Summer’s almost here. Even though we turned on the heat in the house yesterday, it’s really June. Spring migration is winding down and I miss the warblers already. But there’s still plenty to keep oneself occupied. This past weekend I thought I’d try my luck looking for what would be a lifer Grasshopper Sparrow reported at Baskett Slough National Wildlife Refuge.
I’ve not spent a lot of time at this refuge since it’s a bit of a drive from Portland (1.5hr), but there’s plenty to find here (especially in spring). There are trails to hike, but I’m still recovering from ankle surgery. Thankfully much of the refuge can be seen from car pullouts along the road. I parked and immediately heard Purple Finch.
And a little farther down, I saw a flashy buzzing Rufous Hummingbird.
Then I heard a likely candidate for the Grasshopper Sparrow. I listened intently. I recorded the audio and I thought about it. I listened back and doubt crept in. Quickly I felt underqualified at identifying a GRSP song. Sarah had suggested practicing by comparing the song with Savannah Sparrow that is way more common and has a similar sounding song. I listened a bit and convinced myself that this one was definitely a Savannah.
Moving onward. I drove around the corner of a butte and listened further.
I heard more Savannah, a few quick notes, thin buzzy middle, and ending with a quick lower trill. It’s that ending note that Grasshopper Sparrows lack. Instead they have two staccato notes, followed by a thin “insect-like” buzz. It’s subtle.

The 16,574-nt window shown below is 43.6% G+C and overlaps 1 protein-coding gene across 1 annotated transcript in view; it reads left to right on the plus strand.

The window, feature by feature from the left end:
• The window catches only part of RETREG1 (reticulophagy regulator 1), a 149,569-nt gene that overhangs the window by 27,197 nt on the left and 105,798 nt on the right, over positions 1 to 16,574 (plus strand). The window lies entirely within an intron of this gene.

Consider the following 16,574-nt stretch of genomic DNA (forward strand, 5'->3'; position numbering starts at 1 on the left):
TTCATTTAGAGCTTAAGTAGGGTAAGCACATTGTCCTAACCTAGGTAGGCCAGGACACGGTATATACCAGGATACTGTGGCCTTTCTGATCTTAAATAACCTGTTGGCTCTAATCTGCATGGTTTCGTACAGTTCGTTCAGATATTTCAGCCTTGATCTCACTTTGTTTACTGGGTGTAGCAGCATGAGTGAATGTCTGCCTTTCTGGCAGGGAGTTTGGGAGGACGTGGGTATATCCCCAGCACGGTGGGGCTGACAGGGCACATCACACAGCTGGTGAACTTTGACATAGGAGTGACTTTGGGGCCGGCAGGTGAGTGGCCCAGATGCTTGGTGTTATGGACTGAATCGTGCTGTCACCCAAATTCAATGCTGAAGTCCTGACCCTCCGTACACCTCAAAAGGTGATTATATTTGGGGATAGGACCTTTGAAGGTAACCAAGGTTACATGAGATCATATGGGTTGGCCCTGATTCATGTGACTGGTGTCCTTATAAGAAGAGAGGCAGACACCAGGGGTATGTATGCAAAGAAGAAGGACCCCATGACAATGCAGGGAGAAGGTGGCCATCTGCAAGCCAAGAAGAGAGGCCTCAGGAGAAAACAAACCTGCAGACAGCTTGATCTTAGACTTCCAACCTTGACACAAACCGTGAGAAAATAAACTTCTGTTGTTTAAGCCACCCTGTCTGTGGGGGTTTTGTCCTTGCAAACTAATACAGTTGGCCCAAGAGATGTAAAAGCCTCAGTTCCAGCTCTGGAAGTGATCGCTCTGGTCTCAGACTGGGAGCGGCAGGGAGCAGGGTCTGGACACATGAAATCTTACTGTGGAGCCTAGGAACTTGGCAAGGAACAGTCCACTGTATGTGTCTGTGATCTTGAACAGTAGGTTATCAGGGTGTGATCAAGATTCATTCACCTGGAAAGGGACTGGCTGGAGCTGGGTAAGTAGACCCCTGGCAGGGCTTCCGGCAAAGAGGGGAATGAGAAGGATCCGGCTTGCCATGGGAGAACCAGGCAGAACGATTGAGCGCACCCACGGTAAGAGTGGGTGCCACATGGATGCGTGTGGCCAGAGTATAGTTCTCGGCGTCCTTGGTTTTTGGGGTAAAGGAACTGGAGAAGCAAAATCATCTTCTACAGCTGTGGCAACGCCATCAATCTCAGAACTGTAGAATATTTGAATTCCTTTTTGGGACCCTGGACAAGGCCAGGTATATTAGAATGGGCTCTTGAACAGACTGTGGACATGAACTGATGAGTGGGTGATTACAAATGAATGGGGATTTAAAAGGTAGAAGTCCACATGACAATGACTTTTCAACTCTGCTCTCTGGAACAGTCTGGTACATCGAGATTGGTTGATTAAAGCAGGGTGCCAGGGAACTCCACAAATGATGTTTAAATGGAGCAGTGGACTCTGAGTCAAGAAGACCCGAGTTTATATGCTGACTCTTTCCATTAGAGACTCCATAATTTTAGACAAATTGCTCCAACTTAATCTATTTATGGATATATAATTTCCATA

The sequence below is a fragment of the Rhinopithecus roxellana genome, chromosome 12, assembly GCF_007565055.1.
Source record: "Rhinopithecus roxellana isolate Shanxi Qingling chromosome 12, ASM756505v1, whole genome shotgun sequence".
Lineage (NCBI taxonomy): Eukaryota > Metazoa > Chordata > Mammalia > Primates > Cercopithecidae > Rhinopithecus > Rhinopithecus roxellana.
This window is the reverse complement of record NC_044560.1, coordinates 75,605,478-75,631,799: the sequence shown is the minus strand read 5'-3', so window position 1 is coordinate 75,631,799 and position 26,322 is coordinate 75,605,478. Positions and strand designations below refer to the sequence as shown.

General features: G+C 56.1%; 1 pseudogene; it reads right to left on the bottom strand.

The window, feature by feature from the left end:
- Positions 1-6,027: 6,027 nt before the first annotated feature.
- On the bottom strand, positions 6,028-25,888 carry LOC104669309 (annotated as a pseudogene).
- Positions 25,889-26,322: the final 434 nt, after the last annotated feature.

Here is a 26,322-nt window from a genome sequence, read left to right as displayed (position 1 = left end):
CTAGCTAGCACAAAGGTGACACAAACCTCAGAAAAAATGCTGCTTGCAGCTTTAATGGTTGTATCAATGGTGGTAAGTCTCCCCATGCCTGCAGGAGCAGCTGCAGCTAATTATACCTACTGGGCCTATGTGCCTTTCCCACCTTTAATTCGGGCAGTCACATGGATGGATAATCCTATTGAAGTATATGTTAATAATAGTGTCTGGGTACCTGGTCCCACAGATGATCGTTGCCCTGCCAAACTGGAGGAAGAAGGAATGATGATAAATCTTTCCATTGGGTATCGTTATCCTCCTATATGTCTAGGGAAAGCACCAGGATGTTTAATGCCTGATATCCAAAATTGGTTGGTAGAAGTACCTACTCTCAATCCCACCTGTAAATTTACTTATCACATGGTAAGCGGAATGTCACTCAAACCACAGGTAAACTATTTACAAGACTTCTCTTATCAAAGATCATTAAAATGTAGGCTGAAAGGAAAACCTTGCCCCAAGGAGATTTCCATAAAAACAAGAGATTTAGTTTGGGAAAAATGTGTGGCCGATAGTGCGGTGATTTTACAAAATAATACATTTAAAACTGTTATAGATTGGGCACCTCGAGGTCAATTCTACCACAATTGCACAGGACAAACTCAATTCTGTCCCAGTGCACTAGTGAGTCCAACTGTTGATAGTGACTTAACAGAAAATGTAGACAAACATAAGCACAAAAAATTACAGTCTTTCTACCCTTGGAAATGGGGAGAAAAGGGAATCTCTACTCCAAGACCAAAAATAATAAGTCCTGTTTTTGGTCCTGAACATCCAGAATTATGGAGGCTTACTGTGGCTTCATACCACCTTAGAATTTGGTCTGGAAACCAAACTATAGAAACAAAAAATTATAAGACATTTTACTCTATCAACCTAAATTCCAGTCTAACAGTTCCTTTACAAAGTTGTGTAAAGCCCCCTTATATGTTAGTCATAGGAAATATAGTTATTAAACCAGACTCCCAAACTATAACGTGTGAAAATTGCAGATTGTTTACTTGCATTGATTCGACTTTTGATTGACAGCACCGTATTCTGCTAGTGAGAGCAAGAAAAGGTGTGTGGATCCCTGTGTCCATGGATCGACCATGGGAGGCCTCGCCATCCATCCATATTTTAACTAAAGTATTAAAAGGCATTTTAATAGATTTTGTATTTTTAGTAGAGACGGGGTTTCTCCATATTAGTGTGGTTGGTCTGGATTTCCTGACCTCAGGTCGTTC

Then in the dewy distance, I saw it!
The best way to confirm a Grasshopper Sparrow singing is to see it. Which is an incredibly difficult thing to do. Since they’re usually in the grass, there are few perches. But this one cooperated nicely.
Then the damn thing flew even closer.
I think my heart stopped. It sang and picked some things (insects? seeds?) off the Cow Vetch flowers before dashing back down into the grass. Such a great lifebird (#479).
Giddy, I then drove the short distance to “the narrows” a good spot to see waterbirds. Someone usually puts some seeds out for the Yellow-headed Blackbirds and ducks and this was the case today.
Baskett Slough is a good place to see Black-necked Stilts.
They even nest here.
There were a handful of Wilson’s Phalaropes flying by.
And I had a teal slam, seeing Cinnamon, Green-winged, and this Blue-winged Teal.
There had been a Whimbrel reported the week prior, which is rare for the area and would be cool to see. I wasn’t as lucky, the best shorebird I could pull off was this super distant Dunlin.
Closer and more vocal was this Wilson’s Snipe, calling “chip-chip-chip-chip-chip!”
Another fun sighting was this American Bittern, hunting out in the open.
It was turning out to be quite the morning. The icing on the cake was seeing four Virginia Rails hopping through the grass, and one that sat out in the sun preening.
It doesn’t get much better than that. I was glad I’d arrived early. I saw all the birds I’d hoped for and made it out before the huge rainstorm moved in.
Tweets and chirps,